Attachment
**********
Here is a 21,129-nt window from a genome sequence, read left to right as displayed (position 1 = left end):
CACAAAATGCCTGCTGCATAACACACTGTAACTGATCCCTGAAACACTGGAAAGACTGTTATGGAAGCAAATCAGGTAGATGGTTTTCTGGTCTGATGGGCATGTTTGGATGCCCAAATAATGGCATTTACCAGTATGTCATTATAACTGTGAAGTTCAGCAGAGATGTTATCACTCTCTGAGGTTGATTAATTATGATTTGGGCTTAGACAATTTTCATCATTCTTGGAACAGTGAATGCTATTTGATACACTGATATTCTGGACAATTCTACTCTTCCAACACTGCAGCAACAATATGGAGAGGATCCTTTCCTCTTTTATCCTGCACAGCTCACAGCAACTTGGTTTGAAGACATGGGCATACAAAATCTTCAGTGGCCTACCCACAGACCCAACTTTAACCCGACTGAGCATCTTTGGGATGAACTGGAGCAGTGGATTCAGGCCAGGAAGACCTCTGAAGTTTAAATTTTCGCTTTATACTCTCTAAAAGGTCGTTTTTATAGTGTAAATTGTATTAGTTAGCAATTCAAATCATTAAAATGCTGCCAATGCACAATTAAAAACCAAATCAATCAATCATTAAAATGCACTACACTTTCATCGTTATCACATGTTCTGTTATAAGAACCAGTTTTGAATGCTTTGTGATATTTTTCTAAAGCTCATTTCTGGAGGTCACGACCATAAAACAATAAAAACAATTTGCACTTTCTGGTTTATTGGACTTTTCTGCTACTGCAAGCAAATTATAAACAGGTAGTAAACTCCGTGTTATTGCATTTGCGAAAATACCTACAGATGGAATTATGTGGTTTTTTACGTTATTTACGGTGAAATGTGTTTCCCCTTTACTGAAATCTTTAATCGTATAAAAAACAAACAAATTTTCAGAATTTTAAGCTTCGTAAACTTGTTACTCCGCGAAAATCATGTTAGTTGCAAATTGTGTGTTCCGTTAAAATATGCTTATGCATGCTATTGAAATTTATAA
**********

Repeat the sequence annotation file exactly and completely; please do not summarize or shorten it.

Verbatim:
Here is a 21,129-nt window from a genome sequence, read left to right as displayed (position 1 = left end):
CACAAAATGCCTGCTGCATAACACACTGTAACTGATCCCTGAAACACTGGAAAGACTGTTATGGAAGCAAATCAGGTAGATGGTTTTCTGGTCTGATGGGCATGTTTGGATGCCCAAATAATGGCATTTACCAGTATGTCATTATAACTGTGAAGTTCAGCAGAGATGTTATCACTCTCTGAGGTTGATTAATTATGATTTGGGCTTAGACAATTTTCATCATTCTTGGAACAGTGAATGCTATTTGATACACTGATATTCTGGACAATTCTACTCTTCCAACACTGCAGCAACAATATGGAGAGGATCCTTTCCTCTTTTATCCTGCACAGCTCACAGCAACTTGGTTTGAAGACATGGGCATACAAAATCTTCAGTGGCCTACCCACAGACCCAACTTTAACCCGACTGAGCATCTTTGGGATGAACTGGAGCAGTGGATTCAGGCCAGGAAGACCTCTGAAGTTTAAATTTTCGCTTTATACTCTCTAAAAGGTCGTTTTTATAGTGTAAATTGTATTAGTTAGCAATTCAAATCATTAAAATGCTGCCAATGCACAATTAAAAACCAAATCAATCAATCATTAAAATGCACTACACTTTCATCGTTATCACATGTTCTGTTATAAGAACCAGTTTTGAATGCTTTGTGATATTTTTCTAAAGCTCATTTCTGGAGGTCACGACCATAAAACAATAAAAACAATTTGCACTTTCTGGTTTATTGGACTTTTCTGCTACTGCAAGCAAATTATAAACAGGTAGTAAACTCCGTGTTATTGCATTTGCGAAAATACCTACAGATGGAATTATGTGGTTTTTTACGTTATTTACGGTGAAATGTGTTTCCCCTTTACTGAAATCTTTAATCGTATAAAAAACAAACAAATTTTCAGAATTTTAAGCTTCGTAAACTTGTTACTCCGCGAAAATCATGTTAGTTGCAAATTGTGTGTTCCGTTAAAATATGCTTATGCATGCTATTGAAATTTATAA